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  • Next, assign that service principal "Contributor" privileges to perform the actions it needs. You should already have environmental variables "%SP_ID%" and "%SUBSCRIPTION_ID%" assigned from previous steps.
> az role assignment create --assignee %SP_ID% --scope "/subscriptions/%SUBSCRIPTION_ID%" --role Contributor > role_assignment.json
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Key Generation

Lastly, we need to generate an SSH key pair with which we (and any other actors, such as Terraform) can use to authenticate against the systems we create. After this command has run, assign the contents of the public key (""), which should be a single-line string beginning with "ssh-rsa ...", to the environmental variable "SSH_KEY".

> ssh-keygen -t rsa -b 4096 -f ".\id_rsa" -N ""
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Every subsequent Azure interaction can now take place through Terraform itself, which greatly simplifies pretty much everything.

Kubernetes Cluster

Your primary objective here is to define a Kubernetes cluster in Terraform that can then be provisioned on Azure. Create a "" file, in which you will define your Terraform version and the providers we will be using:

terraform {
  required_version = ">=1.0"

  required_providers {
    azurerm = {
      source  = "hashicorp/azurerm"
      version = "~>3.0"

    kubernetes = {
      source  = "hashicorp/kubernetes"
      version = "~>2.13"

provider "azurerm" {
  features {}

provider "kubernetes" {
  host                   =
  client_certificate     = base64decode(
  client_key             = base64decode(
  cluster_ca_certificate = base64decode(
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Some interesting notes here:

  • Both Azure and Kubernetes are treated by Terraform as just another set of providers. These providers expose resources we can use to define our infrastructure.

  • The Kubernetes provider can be defined using properties defined in the Azure resources. This is a really nice feature of Terraform--outputs of one resource can be used as inputs to another, effectively automating the "stitching" process that can make infrastructure management such a complicated nightmare.

You can run "terraform init" to install the appropriate dependencies/providers, but we haven't defined any infrastucture yet--so "terraform plan" and "terraform apply" won't do anything useful. Yet!

> terraform init
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Resource Group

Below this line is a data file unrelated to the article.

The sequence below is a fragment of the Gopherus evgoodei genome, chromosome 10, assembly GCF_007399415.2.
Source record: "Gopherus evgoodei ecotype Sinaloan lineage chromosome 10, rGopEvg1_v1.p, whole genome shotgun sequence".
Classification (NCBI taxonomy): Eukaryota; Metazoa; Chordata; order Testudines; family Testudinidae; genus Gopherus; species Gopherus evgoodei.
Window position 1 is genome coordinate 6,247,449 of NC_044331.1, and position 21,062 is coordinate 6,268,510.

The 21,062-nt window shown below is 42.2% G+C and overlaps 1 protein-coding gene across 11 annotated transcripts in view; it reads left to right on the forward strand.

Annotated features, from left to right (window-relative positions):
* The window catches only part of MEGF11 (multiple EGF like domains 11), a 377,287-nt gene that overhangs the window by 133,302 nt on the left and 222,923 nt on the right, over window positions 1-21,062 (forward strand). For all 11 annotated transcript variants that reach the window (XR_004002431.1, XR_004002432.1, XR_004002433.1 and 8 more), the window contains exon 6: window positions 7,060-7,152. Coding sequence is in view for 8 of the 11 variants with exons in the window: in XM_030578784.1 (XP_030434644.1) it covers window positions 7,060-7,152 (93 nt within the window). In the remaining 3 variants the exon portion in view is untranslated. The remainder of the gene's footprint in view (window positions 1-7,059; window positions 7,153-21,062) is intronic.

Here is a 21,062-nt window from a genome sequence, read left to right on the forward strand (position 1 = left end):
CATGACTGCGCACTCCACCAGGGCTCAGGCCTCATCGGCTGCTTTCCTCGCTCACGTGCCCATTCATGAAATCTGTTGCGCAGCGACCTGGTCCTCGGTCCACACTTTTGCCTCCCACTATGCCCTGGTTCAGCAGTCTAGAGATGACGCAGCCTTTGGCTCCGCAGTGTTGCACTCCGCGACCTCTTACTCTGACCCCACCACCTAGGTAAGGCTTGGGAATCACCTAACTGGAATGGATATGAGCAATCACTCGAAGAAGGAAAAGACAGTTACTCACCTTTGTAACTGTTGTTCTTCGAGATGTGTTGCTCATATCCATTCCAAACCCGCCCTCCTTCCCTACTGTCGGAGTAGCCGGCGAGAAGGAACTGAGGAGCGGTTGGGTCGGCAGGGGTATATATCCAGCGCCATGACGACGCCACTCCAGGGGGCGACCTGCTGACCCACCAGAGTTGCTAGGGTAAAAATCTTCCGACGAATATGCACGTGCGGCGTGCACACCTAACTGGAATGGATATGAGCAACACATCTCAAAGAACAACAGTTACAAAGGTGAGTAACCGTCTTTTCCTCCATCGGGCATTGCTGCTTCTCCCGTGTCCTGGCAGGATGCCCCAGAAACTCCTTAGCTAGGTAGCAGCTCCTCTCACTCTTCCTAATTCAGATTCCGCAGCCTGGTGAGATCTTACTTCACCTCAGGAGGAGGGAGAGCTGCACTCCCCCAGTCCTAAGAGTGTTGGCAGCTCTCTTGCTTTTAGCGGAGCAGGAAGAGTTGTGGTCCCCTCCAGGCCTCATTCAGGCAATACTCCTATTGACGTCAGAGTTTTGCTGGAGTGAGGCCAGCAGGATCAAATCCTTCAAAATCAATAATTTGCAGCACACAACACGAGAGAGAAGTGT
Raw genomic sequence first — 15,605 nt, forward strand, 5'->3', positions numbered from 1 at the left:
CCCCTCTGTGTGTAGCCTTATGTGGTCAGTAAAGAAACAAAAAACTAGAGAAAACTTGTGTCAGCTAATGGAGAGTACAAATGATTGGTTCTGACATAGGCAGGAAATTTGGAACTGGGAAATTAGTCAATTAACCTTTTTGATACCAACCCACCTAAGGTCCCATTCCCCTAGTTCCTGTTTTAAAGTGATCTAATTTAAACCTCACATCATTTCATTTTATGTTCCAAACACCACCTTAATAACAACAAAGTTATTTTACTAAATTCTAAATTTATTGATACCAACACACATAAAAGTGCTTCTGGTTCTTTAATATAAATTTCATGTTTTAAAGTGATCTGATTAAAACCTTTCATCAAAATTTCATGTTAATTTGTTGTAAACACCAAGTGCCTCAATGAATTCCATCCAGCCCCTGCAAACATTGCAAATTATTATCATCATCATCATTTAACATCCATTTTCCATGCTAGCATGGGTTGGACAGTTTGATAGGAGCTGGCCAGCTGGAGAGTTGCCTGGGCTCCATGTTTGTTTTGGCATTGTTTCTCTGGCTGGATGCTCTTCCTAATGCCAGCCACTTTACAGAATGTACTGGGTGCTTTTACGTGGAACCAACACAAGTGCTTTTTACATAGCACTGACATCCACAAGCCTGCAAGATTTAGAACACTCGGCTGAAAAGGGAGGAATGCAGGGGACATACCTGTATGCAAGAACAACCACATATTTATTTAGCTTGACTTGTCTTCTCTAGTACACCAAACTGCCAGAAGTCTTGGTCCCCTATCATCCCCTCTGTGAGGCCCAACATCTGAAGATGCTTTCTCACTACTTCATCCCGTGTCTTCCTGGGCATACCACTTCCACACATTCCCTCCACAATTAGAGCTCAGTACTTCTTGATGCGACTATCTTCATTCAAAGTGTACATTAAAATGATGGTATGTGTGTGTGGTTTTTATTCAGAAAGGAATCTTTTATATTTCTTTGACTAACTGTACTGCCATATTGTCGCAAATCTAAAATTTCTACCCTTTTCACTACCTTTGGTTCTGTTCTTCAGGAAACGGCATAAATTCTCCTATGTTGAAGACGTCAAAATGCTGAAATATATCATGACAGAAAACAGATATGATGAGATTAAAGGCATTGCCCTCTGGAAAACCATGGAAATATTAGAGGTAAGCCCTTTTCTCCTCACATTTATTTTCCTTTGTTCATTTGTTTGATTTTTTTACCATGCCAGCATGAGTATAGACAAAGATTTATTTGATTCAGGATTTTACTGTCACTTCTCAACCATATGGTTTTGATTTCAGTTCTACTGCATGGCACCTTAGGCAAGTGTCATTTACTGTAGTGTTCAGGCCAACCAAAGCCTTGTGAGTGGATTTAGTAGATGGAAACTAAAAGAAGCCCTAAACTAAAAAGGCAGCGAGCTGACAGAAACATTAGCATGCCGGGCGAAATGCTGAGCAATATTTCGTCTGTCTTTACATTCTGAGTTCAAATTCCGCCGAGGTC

Create a new file, named "". We will be adding to Azure-based resources to this file:

  • A "resource group", which is how Azure groups shared resources

  • An "AKS", or Azure Kubernetes Service, cluster

The first item goes into your "" like so:

resource "azurerm_resource_group" "my-aks-rg" {
  name     = "my-aks-rg"
  location = var.location
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The basic Terraform resource declaration goes something like "resource [resource type] [resource name]". This is followed by a block in which you can define specific key-value pairs and additional property blocks. Some of these properties can even be assigned procedurally from other references--like variables (preceded by "var.") that we will define later. So, you might read this content like so:

  • "I want to create a new resource of the type 'azurerm_resource_group'"

  • "It should have the name 'my-aks-rg'"

  • "It will have a 'name' of 'my-aks-rg'"

  • "It will have a location whose value will come from the variable 'location'"

Kubernetes Cluster

That's a simple case, though. Let's look at the AKS resource, which is significantly more complicated:

resource "azurerm_kubernetes_cluster" "my-aks-cluster" {
  name                = "my-aks-cluster"
  location            =
  resource_group_name =
  dns_prefix          = "my-aks-cluster"
  kubernetes_version  = var.kubernetes_version

  default_node_pool {
    name            = "default"
    node_count      = 1
    vm_size         = "Standard_E4s_v3"
    type            = "VirtualMachineScaleSets"
    os_disk_size_gb = 250

  service_principal {
    client_id     = var.serviceprincipal_id
    client_secret = var.serviceprincipal_key

  linux_profile {
    admin_username = "my_admin_username"
    ssh_key {
      key_data = var.ssh_key

  network_profile {
    network_plugin    = "kubenet"
    load_balancer_sku = "standard"
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Add this resource to your "" file, too. I'll point out some of the more interesting tidbits from this block:

  • Properties like "location" and "resource_group_name" reference properties of other resources--in this case, the resource group. This means you can assert identical locations and associations within your infrastructure consistently.

  • We define "node_pool" and "service_principal" blocks to indicate, respectively, the template of VMs in our "scale set" to use for nodes, and how the service principal credentials can be used to interact with Azure.

  • We can pass the SSH key for the VM systems directly to the provisioning

  • We let Azure know in the "network_profile" block that Kubernetes will handle the network configuration, including load-balancing


There are several variables we have reference so far. Common practice is to define these in a separate file, or even a unique file for each "module" (e.g., reusable folders of resource templates). For purposes of simplification, we'll consolidate these into the "" file since few are reused across files. Paste the following into the bottom of your "" file:

variable "location" {
  default = "centralus"